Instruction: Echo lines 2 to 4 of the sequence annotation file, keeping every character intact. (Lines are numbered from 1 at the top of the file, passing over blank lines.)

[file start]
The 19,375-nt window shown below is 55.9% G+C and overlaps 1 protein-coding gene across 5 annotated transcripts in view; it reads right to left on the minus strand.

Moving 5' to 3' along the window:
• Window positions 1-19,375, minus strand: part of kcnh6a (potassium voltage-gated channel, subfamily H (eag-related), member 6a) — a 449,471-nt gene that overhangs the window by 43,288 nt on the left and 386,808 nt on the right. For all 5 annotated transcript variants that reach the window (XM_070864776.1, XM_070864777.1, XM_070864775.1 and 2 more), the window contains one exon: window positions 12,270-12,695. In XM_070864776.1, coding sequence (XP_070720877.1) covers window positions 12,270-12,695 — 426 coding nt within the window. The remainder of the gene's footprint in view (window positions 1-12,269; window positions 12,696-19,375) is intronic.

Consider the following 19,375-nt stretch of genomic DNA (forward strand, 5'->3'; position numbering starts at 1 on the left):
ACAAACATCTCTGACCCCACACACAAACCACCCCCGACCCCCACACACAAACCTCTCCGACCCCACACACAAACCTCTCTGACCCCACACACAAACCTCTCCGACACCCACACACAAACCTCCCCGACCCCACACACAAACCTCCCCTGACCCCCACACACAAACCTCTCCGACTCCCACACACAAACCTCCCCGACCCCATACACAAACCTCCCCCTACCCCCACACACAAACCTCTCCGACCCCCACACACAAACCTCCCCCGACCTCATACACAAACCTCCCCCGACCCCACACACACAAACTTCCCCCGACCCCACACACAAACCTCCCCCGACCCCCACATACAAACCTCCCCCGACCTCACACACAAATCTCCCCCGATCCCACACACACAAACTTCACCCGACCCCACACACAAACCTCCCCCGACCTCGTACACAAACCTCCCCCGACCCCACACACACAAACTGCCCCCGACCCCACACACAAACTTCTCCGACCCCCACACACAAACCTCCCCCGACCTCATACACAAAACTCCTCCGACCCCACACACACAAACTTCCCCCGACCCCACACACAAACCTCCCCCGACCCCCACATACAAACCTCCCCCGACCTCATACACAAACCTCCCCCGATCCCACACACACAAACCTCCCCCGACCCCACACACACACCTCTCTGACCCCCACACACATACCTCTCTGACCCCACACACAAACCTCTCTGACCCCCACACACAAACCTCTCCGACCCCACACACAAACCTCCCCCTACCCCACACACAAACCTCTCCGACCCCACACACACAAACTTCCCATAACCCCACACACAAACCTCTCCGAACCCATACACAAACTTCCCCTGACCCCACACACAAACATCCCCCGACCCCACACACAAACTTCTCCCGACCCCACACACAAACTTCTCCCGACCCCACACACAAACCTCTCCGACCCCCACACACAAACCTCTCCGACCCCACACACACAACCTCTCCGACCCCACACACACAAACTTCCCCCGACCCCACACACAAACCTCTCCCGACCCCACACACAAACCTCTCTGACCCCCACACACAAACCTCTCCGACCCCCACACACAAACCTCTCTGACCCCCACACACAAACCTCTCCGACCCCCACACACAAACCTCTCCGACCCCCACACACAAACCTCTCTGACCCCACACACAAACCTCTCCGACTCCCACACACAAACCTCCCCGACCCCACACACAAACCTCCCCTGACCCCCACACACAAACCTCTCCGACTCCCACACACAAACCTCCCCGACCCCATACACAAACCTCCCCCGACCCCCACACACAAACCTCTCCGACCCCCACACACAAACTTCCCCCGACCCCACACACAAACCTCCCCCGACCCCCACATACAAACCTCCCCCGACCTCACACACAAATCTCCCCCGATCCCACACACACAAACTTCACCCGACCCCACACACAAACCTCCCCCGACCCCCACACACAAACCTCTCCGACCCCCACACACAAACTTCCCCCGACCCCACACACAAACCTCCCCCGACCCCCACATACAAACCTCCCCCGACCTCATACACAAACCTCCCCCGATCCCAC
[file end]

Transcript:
Moving 5' to 3' along the window:
• Window positions 1-19,375, minus strand: part of kcnh6a (potassium voltage-gated channel, subfamily H (eag-related), member 6a) — a 449,471-nt gene that overhangs the window by 43,288 nt on the left and 386,808 nt on the right. For all 5 annotated transcript variants that reach the window (XM_070864776.1, XM_070864777.1, XM_070864775.1 and 2 more), the window contains one exon: window positions 12,270-12,695. In XM_070864776.1, coding sequence (XP_070720877.1) covers window positions 12,270-12,695 — 426 coding nt within the window. The remainder of the gene's footprint in view (window positions 1-12,269; window positions 12,696-19,375) is intronic.

Consider the following 19,375-nt stretch of genomic DNA (forward strand, 5'->3'; position numbering starts at 1 on the left):